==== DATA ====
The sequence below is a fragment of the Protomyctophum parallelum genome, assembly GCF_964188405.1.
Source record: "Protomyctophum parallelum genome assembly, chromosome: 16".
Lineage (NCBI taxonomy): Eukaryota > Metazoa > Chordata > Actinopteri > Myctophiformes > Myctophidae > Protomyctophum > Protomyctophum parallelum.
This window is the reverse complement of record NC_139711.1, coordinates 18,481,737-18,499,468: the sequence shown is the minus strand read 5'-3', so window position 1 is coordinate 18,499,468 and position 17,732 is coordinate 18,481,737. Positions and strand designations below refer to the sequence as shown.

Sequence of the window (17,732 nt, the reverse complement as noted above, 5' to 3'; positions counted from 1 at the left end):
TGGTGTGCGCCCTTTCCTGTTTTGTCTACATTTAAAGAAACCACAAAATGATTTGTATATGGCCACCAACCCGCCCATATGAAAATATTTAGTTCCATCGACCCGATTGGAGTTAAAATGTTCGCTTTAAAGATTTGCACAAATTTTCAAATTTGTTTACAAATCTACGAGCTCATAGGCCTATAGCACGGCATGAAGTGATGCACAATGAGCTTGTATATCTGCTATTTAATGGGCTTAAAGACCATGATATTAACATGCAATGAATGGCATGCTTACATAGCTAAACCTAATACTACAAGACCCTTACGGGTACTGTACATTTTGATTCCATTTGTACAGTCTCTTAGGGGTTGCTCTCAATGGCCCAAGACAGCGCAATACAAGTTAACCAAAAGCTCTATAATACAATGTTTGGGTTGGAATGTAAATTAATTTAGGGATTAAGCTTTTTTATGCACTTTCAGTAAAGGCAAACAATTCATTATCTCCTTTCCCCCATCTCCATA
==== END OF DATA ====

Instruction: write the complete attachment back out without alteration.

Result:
The sequence below is a fragment of the Protomyctophum parallelum genome, assembly GCF_964188405.1.
Source record: "Protomyctophum parallelum genome assembly, chromosome: 16".
Lineage (NCBI taxonomy): Eukaryota > Metazoa > Chordata > Actinopteri > Myctophiformes > Myctophidae > Protomyctophum > Protomyctophum parallelum.
This window is the reverse complement of record NC_139711.1, coordinates 18,481,737-18,499,468: the sequence shown is the minus strand read 5'-3', so window position 1 is coordinate 18,499,468 and position 17,732 is coordinate 18,481,737. Positions and strand designations below refer to the sequence as shown.

Sequence of the window (17,732 nt, the reverse complement as noted above, 5' to 3'; positions counted from 1 at the left end):
TGGTGTGCGCCCTTTCCTGTTTTGTCTACATTTAAAGAAACCACAAAATGATTTGTATATGGCCACCAACCCGCCCATATGAAAATATTTAGTTCCATCGACCCGATTGGAGTTAAAATGTTCGCTTTAAAGATTTGCACAAATTTTCAAATTTGTTTACAAATCTACGAGCTCATAGGCCTATAGCACGGCATGAAGTGATGCACAATGAGCTTGTATATCTGCTATTTAATGGGCTTAAAGACCATGATATTAACATGCAATGAATGGCATGCTTACATAGCTAAACCTAATACTACAAGACCCTTACGGGTACTGTACATTTTGATTCCATTTGTACAGTCTCTTAGGGGTTGCTCTCAATGGCCCAAGACAGCGCAATACAAGTTAACCAAAAGCTCTATAATACAATGTTTGGGTTGGAATGTAAATTAATTTAGGGATTAAGCTTTTTTATGCACTTTCAGTAAAGGCAAACAATTCATTATCTCCTTTCCCCCATCTCCATA